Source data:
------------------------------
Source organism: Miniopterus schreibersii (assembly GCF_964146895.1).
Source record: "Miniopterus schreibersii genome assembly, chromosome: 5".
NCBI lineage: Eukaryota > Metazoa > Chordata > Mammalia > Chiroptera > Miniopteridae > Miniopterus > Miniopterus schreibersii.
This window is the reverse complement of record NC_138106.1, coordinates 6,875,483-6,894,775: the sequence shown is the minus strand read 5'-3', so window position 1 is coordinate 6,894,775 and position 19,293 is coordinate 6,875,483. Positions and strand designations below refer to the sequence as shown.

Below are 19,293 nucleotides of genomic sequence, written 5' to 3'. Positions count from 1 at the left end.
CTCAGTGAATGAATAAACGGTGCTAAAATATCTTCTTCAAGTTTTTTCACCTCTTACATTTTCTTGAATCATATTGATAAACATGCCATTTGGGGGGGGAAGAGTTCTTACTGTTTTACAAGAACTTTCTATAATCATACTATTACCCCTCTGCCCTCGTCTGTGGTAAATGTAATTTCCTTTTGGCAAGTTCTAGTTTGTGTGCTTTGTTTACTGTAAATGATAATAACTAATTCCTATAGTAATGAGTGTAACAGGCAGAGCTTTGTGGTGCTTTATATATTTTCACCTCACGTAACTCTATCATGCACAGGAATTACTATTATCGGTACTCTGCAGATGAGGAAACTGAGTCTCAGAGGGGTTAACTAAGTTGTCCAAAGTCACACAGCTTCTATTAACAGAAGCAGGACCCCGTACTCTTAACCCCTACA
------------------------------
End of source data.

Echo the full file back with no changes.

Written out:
Source organism: Miniopterus schreibersii (assembly GCF_964146895.1).
Source record: "Miniopterus schreibersii genome assembly, chromosome: 5".
NCBI lineage: Eukaryota > Metazoa > Chordata > Mammalia > Chiroptera > Miniopteridae > Miniopterus > Miniopterus schreibersii.
This window is the reverse complement of record NC_138106.1, coordinates 6,875,483-6,894,775: the sequence shown is the minus strand read 5'-3', so window position 1 is coordinate 6,894,775 and position 19,293 is coordinate 6,875,483. Positions and strand designations below refer to the sequence as shown.

Below are 19,293 nucleotides of genomic sequence, written 5' to 3'. Positions count from 1 at the left end.
CTCAGTGAATGAATAAACGGTGCTAAAATATCTTCTTCAAGTTTTTTCACCTCTTACATTTTCTTGAATCATATTGATAAACATGCCATTTGGGGGGGGAAGAGTTCTTACTGTTTTACAAGAACTTTCTATAATCATACTATTACCCCTCTGCCCTCGTCTGTGGTAAATGTAATTTCCTTTTGGCAAGTTCTAGTTTGTGTGCTTTGTTTACTGTAAATGATAATAACTAATTCCTATAGTAATGAGTGTAACAGGCAGAGCTTTGTGGTGCTTTATATATTTTCACCTCACGTAACTCTATCATGCACAGGAATTACTATTATCGGTACTCTGCAGATGAGGAAACTGAGTCTCAGAGGGGTTAACTAAGTTGTCCAAAGTCACACAGCTTCTATTAACAGAAGCAGGACCCCGTACTCTTAACCCCTACA